A group of banks asked the Federal Reserve on Friday to give them another year and a half to implement a debit routing rule, but a merchant and retail trade group argues they’ve had plenty of time to comply.
Bank groups, including the American Bankers Association, the Consumer Bankers Association and the Credit Union National Association, waved a host of reasons in their letter as to why they shouldn’t have to meet a July 1 deadline to satisfy the rule. The rule would force card issuers, most of which are banks, to offer merchants more than one debit routing option.
It’s a regulation that went into effect as part of the 2010 Dodd-Frank Act, but there’s been more than a decade of haggling over whether the requirement should apply to online transactions, as well.
The Fed in October voted to approve a rule clarification that states the regulation applies to card-not-present situations and gave the issuers until July 1 to satisfy the requirements.
In their letter, the bank groups contended it’s not enough time for issuers, especially smaller banks, to put the technology in place, and that the short time frame would force them to sign more expensive contracts with vendors, or possibly install adjustments that would leave consumers at risk. Instead, they asked the Fed to make the rule effective Jan. 1, 2025.
“Such time pressure also places issuers at a disadvantage during contract negotiations, as processors and their subsidiary debit networks may leverage the issuer’s legal obligations and short deadline for compliance as effective leverage to force concessions from issuers, increasing issuer costs and fraud liability and potentially compromising reliability and security for consumers,” the bank trade groups said in the letter.
The Fed proposed clarifying the rule last year because it said evidence all too often showed competing networks were not available for routing debit card transactions, contrary to a 2011 rule requiring them to be.
“The final rule will encourage competition between networks and incentivize them to improve their fraud-prevention capabilities,” the Oct. 3 Fed statement said.
The Fed’s move last year was another blow to the big networks that process card payments, namely Visa and Mastercard, and to the banks that issue the cards. Sen. Dick Durbin, D-IL, has long led a campaign to introduce more competition into the card network arena, and federal agencies have pressed that antitrust angle for years.
The Federal Trade Commission ordered Mastercard in December to stop blocking rival debit networks and provide customer account data to other networks so they could process debit transactions.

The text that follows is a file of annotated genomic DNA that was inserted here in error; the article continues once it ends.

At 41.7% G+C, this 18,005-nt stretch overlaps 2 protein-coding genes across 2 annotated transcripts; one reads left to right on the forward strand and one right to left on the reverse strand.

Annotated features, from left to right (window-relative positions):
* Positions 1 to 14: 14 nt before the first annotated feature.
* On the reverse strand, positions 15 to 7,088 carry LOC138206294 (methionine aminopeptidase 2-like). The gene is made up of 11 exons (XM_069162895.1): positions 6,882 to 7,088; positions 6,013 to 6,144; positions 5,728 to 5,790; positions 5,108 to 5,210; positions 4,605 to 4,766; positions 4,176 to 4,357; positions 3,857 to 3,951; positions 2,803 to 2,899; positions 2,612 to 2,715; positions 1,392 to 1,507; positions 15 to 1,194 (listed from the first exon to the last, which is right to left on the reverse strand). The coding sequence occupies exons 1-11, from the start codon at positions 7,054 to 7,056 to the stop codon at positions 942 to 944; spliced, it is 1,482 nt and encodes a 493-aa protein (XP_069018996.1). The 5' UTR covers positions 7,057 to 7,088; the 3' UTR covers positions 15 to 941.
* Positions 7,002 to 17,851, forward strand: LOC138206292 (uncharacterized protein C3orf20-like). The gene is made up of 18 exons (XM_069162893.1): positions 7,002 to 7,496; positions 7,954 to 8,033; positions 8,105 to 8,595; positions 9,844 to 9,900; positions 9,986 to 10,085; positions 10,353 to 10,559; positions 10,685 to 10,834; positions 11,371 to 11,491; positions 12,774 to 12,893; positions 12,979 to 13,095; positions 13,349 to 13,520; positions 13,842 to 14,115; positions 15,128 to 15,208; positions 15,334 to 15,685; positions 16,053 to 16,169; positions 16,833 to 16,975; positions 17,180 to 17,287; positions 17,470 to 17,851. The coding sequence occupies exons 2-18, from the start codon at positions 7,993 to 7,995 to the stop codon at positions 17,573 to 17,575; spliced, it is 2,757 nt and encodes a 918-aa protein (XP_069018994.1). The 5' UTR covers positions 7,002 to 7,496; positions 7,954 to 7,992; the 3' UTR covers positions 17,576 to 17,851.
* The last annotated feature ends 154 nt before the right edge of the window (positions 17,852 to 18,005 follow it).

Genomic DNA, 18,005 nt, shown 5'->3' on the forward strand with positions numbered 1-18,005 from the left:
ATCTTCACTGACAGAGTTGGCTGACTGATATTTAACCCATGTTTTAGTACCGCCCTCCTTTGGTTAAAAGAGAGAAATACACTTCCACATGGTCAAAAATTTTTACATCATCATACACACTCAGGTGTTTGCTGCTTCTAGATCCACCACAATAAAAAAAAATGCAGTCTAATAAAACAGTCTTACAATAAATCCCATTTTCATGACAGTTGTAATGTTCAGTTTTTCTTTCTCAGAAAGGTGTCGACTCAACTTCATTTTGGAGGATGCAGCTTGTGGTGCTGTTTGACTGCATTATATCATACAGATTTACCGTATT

Durbin last year introduced legislation aimed at bringing similar competition to the routing of credit card transactions. The bill failed to pass, but a spokesperson for the senator has said he plans to reintroduce it this year, even though its prospects are likely worse with the House now under Republican control.
Loosening the grip of Visa and Mastercard on card transaction processing would save retailers and merchants money with respect to the processing fees they pay those networks. Retailers and merchants contend they could pass that cost savings to consumers.
Debit fees cost merchants $32.6 billion in 2021, and credit and debit fees amounted to $137.8 billion that year — a figure that doubled from a decade earlier, the Merchants Payments Coalition said in a Tuesday press release, citing research from The Nilson Report.
In its release, the coalition opposed the banks’ request for a deadline extension. The merchant and retail trade group argued it’s high time the card issuers and networks adhere to regulations put in place years ago. National Association of Convenience Stores General Counsel Doug Kantor contended they don’t deserve any additional time.
“Congress told banks and card networks a dozen years ago to implement routing choice for all debit card transactions and that meant both in-store and online,” said Kantor, who is also a member of the MPC executive committee. “That law has saved merchants and their customers billions of dollars for in-store transactions, but the card industry has continued its anticompetitive practices when it comes to online transactions.”